Children’s Society finds government FSM decision ‘deeply disappointing’

Children’s Society finds government FSM decision ‘deeply disappointing’

The Children’s Society has said it is “deeply disappointed” at the government’s decision to continue with its plans to set an income cap of £7,400 for eligibility of Free School Meals (FSM) under the new Universal Credit system.

The government had published a consultation on its plans late last year but last week published its decision to press ahead with the plans, despite thousands of people opposing the cap. More than 8,000 people responded to the consultation with The Children’s Society, calling for all families receiving Universal Credit to be eligible for FSM.

“We are deeply disappointed that the government has decided to press ahead with plans that will see one million children in poverty miss out on free school meals under universal credit,” said Clare Bracey, director of campaigns at The Children’s Society. “This will disadvantage poor children from working families and mean some parents will be better off taking a pay cut.

“We would also welcome a response from the Minister explaining why the Department for Education has left the views of more than 8,000 people, who responded to the consultation with The Children’s Society, out of its analysis of the consultation responses. Disregarding the voices of thousands of people who feel strongly that all school children on universal credit should get a free school meal gives a highly skewed picture of support for the government’s policy and makes a mockery of the consultation process.”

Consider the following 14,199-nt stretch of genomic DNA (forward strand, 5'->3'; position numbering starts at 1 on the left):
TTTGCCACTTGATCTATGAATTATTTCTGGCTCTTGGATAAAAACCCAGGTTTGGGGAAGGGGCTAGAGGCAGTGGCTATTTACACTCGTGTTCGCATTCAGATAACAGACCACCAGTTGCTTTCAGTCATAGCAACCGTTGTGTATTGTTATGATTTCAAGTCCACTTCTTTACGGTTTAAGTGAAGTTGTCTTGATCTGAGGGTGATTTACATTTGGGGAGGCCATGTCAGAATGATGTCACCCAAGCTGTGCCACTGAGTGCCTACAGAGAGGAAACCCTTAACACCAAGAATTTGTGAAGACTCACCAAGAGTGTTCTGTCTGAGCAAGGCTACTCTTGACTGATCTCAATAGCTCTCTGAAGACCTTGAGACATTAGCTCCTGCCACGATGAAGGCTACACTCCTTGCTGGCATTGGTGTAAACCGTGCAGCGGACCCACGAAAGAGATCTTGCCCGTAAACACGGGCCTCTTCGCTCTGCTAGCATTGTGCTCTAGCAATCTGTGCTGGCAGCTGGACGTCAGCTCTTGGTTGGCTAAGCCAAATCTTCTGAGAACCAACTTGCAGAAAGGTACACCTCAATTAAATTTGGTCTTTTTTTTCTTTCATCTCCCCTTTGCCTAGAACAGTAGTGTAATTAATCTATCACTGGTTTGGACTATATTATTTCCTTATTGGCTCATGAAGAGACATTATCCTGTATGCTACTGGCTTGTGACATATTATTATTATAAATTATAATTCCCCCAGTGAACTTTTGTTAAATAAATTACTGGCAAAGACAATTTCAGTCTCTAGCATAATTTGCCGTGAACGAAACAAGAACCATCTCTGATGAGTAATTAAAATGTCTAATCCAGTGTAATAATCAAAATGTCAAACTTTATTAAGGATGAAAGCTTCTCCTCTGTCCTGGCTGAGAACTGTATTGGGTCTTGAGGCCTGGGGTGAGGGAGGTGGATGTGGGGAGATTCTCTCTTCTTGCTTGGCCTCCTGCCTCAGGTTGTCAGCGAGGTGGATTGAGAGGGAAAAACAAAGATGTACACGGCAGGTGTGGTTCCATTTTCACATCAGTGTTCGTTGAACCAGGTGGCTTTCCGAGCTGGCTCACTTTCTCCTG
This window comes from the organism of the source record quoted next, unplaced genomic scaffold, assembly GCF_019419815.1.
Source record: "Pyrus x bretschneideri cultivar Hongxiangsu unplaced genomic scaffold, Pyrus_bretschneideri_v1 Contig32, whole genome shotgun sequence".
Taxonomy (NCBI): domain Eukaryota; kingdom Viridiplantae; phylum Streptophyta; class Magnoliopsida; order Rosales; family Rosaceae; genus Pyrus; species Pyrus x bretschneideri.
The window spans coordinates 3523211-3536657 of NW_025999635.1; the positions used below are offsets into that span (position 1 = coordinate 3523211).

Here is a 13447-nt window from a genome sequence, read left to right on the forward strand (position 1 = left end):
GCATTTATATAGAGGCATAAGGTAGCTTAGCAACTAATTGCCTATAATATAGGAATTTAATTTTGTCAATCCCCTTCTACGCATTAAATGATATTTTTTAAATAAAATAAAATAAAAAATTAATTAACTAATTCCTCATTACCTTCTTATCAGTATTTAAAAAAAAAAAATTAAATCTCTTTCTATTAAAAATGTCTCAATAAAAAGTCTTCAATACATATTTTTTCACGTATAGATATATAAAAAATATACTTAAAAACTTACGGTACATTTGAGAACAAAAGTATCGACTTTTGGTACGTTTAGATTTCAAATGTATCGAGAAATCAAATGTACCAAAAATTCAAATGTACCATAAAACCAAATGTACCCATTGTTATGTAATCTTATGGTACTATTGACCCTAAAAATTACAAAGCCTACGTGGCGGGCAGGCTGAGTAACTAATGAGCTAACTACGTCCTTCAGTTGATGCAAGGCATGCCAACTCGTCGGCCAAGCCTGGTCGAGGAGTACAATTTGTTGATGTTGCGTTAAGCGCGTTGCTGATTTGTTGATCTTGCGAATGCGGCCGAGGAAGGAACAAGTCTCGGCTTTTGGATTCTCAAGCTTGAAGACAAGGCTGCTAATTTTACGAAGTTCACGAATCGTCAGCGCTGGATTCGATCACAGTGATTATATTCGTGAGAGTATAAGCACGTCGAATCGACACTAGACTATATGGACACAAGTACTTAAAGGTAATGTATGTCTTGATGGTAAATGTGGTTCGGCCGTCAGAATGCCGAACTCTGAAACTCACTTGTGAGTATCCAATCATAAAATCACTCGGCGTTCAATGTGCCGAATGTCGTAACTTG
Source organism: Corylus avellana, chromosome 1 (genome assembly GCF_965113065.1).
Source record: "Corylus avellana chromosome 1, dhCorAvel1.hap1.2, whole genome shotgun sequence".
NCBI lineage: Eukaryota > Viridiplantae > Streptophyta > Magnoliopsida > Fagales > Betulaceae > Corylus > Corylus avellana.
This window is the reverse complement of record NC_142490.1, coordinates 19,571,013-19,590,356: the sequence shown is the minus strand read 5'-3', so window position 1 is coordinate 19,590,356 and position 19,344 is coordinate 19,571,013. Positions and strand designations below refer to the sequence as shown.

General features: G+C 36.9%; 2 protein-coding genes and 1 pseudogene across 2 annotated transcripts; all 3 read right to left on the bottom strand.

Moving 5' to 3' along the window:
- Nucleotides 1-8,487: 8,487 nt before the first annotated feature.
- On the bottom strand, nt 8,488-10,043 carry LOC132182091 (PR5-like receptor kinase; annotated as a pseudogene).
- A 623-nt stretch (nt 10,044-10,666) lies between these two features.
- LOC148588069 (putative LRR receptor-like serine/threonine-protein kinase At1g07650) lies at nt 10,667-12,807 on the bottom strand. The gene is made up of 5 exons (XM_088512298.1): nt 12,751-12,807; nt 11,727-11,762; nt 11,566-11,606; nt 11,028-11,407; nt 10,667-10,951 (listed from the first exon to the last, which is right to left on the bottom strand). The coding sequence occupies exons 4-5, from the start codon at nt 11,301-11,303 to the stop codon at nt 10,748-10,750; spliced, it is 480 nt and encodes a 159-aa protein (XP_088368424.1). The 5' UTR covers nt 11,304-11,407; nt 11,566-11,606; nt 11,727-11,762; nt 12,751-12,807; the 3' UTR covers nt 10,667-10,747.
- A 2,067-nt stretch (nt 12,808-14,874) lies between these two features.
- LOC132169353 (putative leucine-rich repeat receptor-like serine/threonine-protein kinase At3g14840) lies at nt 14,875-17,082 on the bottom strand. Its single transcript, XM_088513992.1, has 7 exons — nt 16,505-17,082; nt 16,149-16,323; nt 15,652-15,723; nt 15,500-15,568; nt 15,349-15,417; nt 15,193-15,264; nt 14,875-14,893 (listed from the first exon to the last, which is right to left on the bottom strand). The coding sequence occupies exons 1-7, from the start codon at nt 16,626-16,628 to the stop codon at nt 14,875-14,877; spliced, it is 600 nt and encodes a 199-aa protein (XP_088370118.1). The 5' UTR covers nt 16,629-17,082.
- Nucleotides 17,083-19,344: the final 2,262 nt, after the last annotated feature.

The government said the earnings threshold is the “fairest and most practical way to ensure that children from the lowest-income families receive FSM”.

Shadow education secretary Angela Rayner called the move an “absolute scandal”, while Barbara Crowther, children’s food campaign coordinator at Sustain called it a “cruel blow”.

“Many of these families may be working in temporary or unpredictable jobs, or on zero hours contracts where earnings may vary from one month to another, so determining eligibility could also become a costly and bureaucratic nightmare as family earnings fluctuate,” Crowther said. “The fairest and simplest solution would have been to ensure all children in families under Universal Credit should have been eligible for Free School Meals. We are dismayed that ministers in the Department for Welfare and Pensions appear to have turned a deaf ear to all the expert organisations and many thousands of individuals who expressed their concerns about the impact of these proposals for the health and nutrition of vulnerable children.”